More attention and discussion has been given to mental health in recent years. Due to these positive changes, many of us have become more comfortable talking openly about mental health issues, seeking out treatments and therapies for ourselves and those we care about and for others.

As we grow older, our mental health wants also change. We have a new phase in life that can often bring with it its own trials and challenges, making us feel burdened, stressed, and at times helpless. More than one in five older people have mental health concerns severe enough to need help. Many elderly people require assistance and support to cope. Support is always available. It can make a world of difference to attain the right type of medical assistance at the right time in hopes of ensuring future comfort.

 

Older people experience stress on a regular basis

People over the age of 65 are challenged with a variety of different problems that can develop into stressors. They usually adjust to these changes by engaging their sense of self and of community resources to maintain their well-being. A person’s ability to deal successfully with the challenges of aging depends on their ability to cope, their ability to receive social support, and their ability to maintain independence.

  • Body Problems:

As we grow older, we suffer wear and tear on our bodies. Stress could cause us to experience serious physical health problems such as heart disease, stroke, Alzheimer’s disease, and so on, which could be sources of stress.

  • Losses: 

Another hardship of growing older is that we experience more loss as the years go by. Losing close friends and family members is painful for everyone. Other losses include loss of parents, siblings, friends, and what they taught us as children.

Social isolation: 

People who are elderly often isolate themselves because of lifestyle and health changes, health problems, low energy levels, and the inability to get out and interact with other people. Outings become less frequent, gatherings fewer and farther between. This can lead to isolation and adverse effects on mental health.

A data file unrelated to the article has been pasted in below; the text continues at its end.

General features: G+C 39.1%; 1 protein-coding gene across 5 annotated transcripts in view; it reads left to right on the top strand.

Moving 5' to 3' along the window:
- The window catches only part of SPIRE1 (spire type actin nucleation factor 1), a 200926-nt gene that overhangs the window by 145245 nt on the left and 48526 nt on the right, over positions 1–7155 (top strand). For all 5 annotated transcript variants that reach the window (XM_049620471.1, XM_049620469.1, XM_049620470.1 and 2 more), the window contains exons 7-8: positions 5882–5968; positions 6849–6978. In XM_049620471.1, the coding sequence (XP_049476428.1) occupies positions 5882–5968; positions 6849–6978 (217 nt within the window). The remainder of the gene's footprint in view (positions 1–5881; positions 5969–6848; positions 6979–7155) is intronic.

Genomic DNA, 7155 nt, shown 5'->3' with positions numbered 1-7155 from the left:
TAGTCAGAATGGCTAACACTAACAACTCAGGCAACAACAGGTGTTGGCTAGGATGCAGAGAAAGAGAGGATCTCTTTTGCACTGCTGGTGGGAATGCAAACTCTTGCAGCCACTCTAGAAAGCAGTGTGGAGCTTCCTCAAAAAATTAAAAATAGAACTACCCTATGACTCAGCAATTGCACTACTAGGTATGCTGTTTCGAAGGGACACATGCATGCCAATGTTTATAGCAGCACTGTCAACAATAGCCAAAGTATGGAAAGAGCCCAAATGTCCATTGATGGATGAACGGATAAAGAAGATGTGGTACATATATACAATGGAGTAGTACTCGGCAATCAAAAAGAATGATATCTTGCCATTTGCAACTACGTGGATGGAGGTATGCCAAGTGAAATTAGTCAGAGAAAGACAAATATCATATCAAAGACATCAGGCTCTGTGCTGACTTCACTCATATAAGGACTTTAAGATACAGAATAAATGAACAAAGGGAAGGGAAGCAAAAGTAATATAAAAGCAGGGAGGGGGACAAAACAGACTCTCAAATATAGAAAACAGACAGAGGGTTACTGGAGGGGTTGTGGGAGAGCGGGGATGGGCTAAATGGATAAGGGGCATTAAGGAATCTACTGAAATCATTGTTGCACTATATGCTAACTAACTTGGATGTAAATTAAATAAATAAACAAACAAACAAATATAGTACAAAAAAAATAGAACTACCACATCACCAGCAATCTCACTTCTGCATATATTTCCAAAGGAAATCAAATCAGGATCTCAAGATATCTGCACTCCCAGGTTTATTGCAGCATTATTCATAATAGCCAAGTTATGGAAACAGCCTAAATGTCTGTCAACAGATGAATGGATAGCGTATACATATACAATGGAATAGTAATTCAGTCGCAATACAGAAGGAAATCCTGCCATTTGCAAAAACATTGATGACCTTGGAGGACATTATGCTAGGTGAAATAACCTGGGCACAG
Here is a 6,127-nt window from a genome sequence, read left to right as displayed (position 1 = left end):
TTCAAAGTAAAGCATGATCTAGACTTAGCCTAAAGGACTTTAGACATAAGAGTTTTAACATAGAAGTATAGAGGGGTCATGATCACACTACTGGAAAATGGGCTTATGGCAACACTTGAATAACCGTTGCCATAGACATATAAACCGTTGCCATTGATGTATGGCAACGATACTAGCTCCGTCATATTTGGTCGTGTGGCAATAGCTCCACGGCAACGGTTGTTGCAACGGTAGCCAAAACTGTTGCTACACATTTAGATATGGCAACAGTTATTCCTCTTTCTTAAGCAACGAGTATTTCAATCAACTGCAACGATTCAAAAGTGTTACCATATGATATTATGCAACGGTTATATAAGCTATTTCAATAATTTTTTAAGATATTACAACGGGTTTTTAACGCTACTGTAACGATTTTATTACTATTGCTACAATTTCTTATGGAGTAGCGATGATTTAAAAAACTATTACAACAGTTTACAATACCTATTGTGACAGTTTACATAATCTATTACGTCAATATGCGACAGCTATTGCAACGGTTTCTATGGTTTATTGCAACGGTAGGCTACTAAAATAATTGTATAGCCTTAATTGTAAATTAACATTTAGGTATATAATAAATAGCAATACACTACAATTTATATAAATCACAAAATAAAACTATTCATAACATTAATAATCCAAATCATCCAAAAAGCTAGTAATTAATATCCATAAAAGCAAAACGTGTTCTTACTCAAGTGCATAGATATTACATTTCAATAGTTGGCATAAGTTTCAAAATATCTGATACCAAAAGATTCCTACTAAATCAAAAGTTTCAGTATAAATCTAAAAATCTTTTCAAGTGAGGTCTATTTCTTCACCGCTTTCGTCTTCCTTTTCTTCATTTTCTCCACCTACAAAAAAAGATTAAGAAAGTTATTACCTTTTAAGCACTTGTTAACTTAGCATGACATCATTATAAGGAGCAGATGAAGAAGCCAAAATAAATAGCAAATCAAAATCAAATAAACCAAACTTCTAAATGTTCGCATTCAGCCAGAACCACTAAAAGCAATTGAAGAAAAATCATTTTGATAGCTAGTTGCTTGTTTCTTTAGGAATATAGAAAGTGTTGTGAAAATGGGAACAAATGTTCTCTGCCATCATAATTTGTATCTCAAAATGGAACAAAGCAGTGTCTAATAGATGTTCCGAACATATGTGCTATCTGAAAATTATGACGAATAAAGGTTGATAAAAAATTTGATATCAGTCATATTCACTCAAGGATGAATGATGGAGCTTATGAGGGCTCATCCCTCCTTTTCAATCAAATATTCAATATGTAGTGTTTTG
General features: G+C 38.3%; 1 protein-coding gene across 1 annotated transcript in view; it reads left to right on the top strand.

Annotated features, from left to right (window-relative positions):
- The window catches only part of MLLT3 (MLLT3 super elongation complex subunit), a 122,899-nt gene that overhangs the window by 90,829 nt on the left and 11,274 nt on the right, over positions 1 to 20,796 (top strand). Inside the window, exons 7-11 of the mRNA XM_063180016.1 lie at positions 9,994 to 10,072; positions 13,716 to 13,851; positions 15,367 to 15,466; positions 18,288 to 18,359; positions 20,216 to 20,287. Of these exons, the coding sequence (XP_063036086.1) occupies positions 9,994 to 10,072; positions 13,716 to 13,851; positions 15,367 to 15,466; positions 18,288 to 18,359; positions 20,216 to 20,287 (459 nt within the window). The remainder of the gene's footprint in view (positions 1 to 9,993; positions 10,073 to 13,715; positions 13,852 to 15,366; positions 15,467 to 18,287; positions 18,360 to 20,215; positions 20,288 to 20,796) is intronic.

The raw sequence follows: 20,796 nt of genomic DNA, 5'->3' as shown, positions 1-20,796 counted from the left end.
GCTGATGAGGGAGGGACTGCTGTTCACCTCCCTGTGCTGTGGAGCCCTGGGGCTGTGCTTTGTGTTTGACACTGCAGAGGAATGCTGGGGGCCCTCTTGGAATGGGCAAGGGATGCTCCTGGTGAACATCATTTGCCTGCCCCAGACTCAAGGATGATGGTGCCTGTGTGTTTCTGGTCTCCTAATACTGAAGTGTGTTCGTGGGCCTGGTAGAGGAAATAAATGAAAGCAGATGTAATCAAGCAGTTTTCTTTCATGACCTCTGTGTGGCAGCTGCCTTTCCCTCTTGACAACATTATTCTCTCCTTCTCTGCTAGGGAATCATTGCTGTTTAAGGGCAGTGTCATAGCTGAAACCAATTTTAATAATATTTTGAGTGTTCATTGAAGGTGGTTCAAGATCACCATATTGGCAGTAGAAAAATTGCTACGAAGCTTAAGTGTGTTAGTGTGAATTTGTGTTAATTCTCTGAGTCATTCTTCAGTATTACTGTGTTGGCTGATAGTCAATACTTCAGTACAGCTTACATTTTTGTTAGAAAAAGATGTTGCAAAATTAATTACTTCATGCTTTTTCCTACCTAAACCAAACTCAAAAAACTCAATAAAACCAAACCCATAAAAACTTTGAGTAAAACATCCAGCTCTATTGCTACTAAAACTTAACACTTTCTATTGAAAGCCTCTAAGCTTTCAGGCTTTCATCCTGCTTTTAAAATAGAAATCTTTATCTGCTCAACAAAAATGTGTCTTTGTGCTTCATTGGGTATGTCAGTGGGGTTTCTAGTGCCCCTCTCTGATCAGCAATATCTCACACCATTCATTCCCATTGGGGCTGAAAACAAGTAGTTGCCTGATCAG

• Change in living arrangements: 

Many older people prefer to live independently, however their health is deteriorating, so they are forced to move in with their children. Several elderly adults feel robbed of their environment, routine, and independence because of this change in status in their family.

  • Financial stressors: 

Experiencing unexpected circumstances such as hospitalization or illness can be financially stressful to the elderly. For elderly without pension, it could be even more difficult. Family relationships and changing circumstances are also possible barriers to adjusting.

  • Lack of activity: 

Physical and mental wellbeing is likely to improve with mental and physical exercise. But for many elderly people, there isn’t much to do once they retire. Not challenging your mind can lead to mental decline.

Promoting mental health and wellbeing

Your mental and physical health, as well as your psychological wellbeing, must both be prioritized. Our mental wellbeing influences our physical wellbeing and vice versa.

Maintaining a healthy mental state is quite simple:

  • Eat Well: 

The best way to look after your mental health is to eat healthy foods such as whole grains, fruits, vegetables, and pulses. The sugar rush given by sweet foods leads to feelings of exhaustion and depression when the rush subsides. When you eat healthier foods, you will not experience a sugar rush.